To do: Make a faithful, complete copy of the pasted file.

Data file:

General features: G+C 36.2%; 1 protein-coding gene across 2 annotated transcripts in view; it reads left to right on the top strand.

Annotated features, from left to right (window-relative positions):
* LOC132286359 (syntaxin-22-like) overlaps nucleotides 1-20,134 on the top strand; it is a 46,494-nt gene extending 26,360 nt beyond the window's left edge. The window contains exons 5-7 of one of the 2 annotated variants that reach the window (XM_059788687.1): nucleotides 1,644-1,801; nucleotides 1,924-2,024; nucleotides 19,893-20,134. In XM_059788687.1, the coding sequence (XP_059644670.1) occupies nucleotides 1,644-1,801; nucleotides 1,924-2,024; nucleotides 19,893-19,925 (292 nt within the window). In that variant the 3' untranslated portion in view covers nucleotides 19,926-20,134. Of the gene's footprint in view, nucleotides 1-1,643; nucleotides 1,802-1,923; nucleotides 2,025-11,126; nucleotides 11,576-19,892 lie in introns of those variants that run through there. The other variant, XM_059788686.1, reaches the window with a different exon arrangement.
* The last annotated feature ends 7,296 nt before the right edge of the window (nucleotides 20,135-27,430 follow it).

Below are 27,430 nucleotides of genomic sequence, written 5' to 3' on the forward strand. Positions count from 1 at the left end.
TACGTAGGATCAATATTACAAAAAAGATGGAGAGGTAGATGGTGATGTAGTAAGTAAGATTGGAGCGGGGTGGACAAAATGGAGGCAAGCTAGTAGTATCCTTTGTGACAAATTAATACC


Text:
General features: G+C 36.2%; 1 protein-coding gene across 2 annotated transcripts in view; it reads left to right on the top strand.

Annotated features, from left to right (window-relative positions):
* LOC132286359 (syntaxin-22-like) overlaps nucleotides 1-20,134 on the top strand; it is a 46,494-nt gene extending 26,360 nt beyond the window's left edge. The window contains exons 5-7 of one of the 2 annotated variants that reach the window (XM_059788687.1): nucleotides 1,644-1,801; nucleotides 1,924-2,024; nucleotides 19,893-20,134. In XM_059788687.1, the coding sequence (XP_059644670.1) occupies nucleotides 1,644-1,801; nucleotides 1,924-2,024; nucleotides 19,893-19,925 (292 nt within the window). In that variant the 3' untranslated portion in view covers nucleotides 19,926-20,134. Of the gene's footprint in view, nucleotides 1-1,643; nucleotides 1,802-1,923; nucleotides 2,025-11,126; nucleotides 11,576-19,892 lie in introns of those variants that run through there. The other variant, XM_059788686.1, reaches the window with a different exon arrangement.
* The last annotated feature ends 7,296 nt before the right edge of the window (nucleotides 20,135-27,430 follow it).

Below are 27,430 nucleotides of genomic sequence, written 5' to 3' on the forward strand. Positions count from 1 at the left end.
TACGTAGGATCAATATTACAAAAAAGATGGAGAGGTAGATGGTGATGTAGTAAGTAAGATTGGAGCGGGGTGGACAAAATGGAGGCAAGCTAGTAGTATCCTTTGTGACAAATTAATACC